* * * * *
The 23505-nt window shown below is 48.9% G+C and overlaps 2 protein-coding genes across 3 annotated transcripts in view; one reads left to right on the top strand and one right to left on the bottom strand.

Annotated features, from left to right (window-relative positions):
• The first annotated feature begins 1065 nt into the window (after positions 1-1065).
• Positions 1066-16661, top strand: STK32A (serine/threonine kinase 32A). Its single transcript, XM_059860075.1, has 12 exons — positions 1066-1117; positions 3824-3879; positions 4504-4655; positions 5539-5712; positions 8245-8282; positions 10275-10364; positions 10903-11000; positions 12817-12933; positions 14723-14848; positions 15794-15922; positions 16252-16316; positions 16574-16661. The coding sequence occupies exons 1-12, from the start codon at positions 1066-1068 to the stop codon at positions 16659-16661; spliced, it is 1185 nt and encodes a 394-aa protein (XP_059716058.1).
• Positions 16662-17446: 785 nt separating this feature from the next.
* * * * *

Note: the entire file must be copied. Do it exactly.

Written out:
The 23505-nt window shown below is 48.9% G+C and overlaps 2 protein-coding genes across 3 annotated transcripts in view; one reads left to right on the top strand and one right to left on the bottom strand.

Annotated features, from left to right (window-relative positions):
• The first annotated feature begins 1065 nt into the window (after positions 1-1065).
• Positions 1066-16661, top strand: STK32A (serine/threonine kinase 32A). Its single transcript, XM_059860075.1, has 12 exons — positions 1066-1117; positions 3824-3879; positions 4504-4655; positions 5539-5712; positions 8245-8282; positions 10275-10364; positions 10903-11000; positions 12817-12933; positions 14723-14848; positions 15794-15922; positions 16252-16316; positions 16574-16661. The coding sequence occupies exons 1-12, from the start codon at positions 1066-1068 to the stop codon at positions 16659-16661; spliced, it is 1185 nt and encodes a 394-aa protein (XP_059716058.1).
• Positions 16662-17446: 785 nt separating this feature from the next.